Select Layer By Attribute (Data Management)
Adds, updates, or removes a selection on a layer or table view based on an attribute query.
The input must be a feature layer or a table view. The input cannot be a feature class or table.
If anExtent environment is specified, or if a definition query is present on the Input Layer or Table View, only the features or rows within the extent or matching the definition query may be selected.
The Get Count tool can be used to determine the number of features or rows selected. This can be especially useful in a script or model to determine if further processing is desired.
The feature layer or table view to which the selection will be applied.
The input can be a layer or table view in the ArcMap table of contents, or a layer or table view created in ArcCatalog or in scripts using the Make Feature Layer or Make Table View tools.
|Table View; Raster Layer; Mosaic Layer|
Determines how the selection will be applied and what to do if a selection already exists.
An SQL expression used to select a subset of records. The syntax for the expression differs slightly depending on the data source. For example, if you're querying file or ArcSDE geodatabases, shapefiles, coverages, or dBASE or INFO tables, enclose field names in double quotes:
If you're querying personal geodatabases, enclose fields in square brackets:
In Python, strings are enclosed in matching single or double quotes. To create a string that contains quotes (as is common with a WHERE clause in SQL expressions), you can escape the quotes (using a backslash) or triple quote the string. For example, if the intended WHERE clause is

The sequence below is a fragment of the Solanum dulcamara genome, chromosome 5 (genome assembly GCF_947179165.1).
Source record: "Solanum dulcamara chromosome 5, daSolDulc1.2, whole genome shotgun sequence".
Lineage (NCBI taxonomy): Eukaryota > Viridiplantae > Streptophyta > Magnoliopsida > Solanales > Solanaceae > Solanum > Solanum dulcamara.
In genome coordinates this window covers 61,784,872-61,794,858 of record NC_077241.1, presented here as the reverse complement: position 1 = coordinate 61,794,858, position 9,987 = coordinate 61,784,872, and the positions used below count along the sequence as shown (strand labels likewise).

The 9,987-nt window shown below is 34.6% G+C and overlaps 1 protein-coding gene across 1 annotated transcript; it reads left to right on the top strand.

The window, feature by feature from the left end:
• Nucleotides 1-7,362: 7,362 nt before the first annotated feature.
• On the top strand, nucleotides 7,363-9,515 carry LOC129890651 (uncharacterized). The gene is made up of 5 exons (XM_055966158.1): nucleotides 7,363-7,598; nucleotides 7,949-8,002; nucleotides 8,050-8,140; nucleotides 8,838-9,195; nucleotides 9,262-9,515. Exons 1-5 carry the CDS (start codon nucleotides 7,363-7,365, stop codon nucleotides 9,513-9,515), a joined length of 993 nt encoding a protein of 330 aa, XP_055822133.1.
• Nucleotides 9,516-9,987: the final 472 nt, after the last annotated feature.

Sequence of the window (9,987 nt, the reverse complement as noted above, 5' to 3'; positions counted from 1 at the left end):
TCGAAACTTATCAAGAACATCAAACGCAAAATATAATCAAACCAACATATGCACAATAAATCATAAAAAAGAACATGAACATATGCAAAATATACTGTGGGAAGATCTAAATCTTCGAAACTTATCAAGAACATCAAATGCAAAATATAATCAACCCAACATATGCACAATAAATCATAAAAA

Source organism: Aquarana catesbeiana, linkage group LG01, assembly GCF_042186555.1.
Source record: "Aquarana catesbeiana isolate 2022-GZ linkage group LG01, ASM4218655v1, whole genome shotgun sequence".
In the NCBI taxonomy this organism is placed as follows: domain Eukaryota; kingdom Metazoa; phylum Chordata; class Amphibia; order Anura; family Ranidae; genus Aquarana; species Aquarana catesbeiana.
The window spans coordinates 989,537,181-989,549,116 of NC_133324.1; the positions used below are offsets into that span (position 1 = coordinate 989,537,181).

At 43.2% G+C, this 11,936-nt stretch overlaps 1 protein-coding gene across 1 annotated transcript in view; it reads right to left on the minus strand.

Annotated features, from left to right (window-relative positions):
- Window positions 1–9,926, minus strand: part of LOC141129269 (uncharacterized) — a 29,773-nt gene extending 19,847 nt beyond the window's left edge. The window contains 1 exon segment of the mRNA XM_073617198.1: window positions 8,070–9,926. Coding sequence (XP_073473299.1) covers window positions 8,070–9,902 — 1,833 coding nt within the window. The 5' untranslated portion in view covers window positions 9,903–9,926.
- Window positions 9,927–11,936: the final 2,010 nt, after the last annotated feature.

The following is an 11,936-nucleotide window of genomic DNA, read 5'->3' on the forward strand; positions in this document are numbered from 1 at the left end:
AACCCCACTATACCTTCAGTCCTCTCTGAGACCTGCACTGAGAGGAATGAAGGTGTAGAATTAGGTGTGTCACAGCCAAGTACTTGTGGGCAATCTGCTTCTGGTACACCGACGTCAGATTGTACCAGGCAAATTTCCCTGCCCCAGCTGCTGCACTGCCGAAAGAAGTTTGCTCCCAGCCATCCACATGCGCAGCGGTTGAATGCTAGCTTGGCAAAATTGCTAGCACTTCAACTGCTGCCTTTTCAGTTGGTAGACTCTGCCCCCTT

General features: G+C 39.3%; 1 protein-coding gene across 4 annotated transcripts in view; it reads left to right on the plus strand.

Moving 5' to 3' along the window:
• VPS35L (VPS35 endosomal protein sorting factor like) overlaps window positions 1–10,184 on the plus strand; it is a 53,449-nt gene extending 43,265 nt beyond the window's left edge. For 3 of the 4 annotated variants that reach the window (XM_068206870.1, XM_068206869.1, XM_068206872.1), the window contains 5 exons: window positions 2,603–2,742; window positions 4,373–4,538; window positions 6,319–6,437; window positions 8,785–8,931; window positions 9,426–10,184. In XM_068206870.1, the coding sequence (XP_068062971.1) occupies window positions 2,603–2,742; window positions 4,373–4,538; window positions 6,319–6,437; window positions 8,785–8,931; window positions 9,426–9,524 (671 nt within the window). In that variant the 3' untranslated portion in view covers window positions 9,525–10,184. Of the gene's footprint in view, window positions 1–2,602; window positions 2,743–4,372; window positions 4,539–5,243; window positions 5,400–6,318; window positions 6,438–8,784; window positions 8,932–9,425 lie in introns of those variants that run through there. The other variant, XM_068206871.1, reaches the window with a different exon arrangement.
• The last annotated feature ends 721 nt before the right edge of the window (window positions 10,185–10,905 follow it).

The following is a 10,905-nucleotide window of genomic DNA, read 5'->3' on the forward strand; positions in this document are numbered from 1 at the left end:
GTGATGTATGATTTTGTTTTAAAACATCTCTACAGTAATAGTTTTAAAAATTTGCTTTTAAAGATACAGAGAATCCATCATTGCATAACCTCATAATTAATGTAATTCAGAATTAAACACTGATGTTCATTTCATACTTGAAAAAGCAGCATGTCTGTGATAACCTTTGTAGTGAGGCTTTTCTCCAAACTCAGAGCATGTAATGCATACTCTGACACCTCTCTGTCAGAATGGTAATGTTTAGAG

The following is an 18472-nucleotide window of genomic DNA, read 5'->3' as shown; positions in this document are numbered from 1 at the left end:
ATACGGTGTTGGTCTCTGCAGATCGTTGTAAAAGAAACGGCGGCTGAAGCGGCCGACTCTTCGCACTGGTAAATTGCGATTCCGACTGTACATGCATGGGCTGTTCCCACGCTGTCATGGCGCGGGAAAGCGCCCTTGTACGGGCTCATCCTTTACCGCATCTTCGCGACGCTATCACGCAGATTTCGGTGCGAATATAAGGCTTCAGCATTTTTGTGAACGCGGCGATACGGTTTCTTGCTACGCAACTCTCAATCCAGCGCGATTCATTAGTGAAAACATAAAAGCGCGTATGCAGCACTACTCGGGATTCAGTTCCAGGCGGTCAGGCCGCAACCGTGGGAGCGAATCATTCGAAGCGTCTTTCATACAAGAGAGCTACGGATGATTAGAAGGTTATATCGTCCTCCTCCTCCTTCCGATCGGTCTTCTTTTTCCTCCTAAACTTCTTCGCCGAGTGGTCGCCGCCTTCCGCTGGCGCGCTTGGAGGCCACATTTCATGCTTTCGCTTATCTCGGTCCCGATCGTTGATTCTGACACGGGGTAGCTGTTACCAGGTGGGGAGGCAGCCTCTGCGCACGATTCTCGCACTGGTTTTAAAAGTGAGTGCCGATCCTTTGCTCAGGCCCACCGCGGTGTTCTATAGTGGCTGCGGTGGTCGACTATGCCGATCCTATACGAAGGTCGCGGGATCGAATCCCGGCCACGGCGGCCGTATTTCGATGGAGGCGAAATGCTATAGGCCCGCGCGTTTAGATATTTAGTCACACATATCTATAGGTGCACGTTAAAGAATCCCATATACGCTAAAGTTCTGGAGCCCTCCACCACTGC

"CITY_NAME" = 'Chicago'
you could enclose the entire string in double quotes, then escape the interior double quotes like this:
" \"CITY_NAME\" = 'Chicago' "
Or you could enclose the entire string in single quotes, then escape the interior single quotes like this:
' "CITY_NAME" = \'Chicago\' '
Or you could enclose the entire string in triple quotes without escaping:
""" "CITY_NAME" = 'Chicago' """
For more information on SQL syntax and how it differs between data sources, see the help topic SQL reference for query expressions used in ArcGIS.
The following Python window script demonstrates how to use the SelectLayerByAttribute function in immediate mode.
import arcpy arcpy.MakeFeatureLayer_management ("C:/data/data.mdb/states", "stateslyr") arcpy.SelectLayerByAttribute_management ("stateslyr", "NEW_SELECTION", " [NAME] = 'California' ")
The following stand-alone script shows how to use the SelectLayerByAttributes function in a workflow to extract features to a new feature class based on location and an attribute query.
# Name: ExtactFeaturesByLocationAndAttribute.py # Description: Extract features to a new feature class based on a spatial relationships to another layer AND an attribute query # Author: ESRI # Import system modules import arcpy # Set the workspace env.workspace = "c:/data/mexico.gdb" # Make a layer from the feature class arcpy.MakeFeatureLayer_management("cities", "lyr") # Select all cities which overlap the chihuahua polygon arcpy.SelectLayerByLocation_management("lyr", "intersect", "chihuahua", 0, "new_selection") # Within selected features, further select only those cities which have a population > 10,000 arcpy.SelectLayerByAttribute_management("lyr", "SUBSET_SELECTION", ' "population" > 10000 ') # Write the selected features to a new featureclass arcpy.CopyFeatures_management("lyr", "chihuahua_10000plus")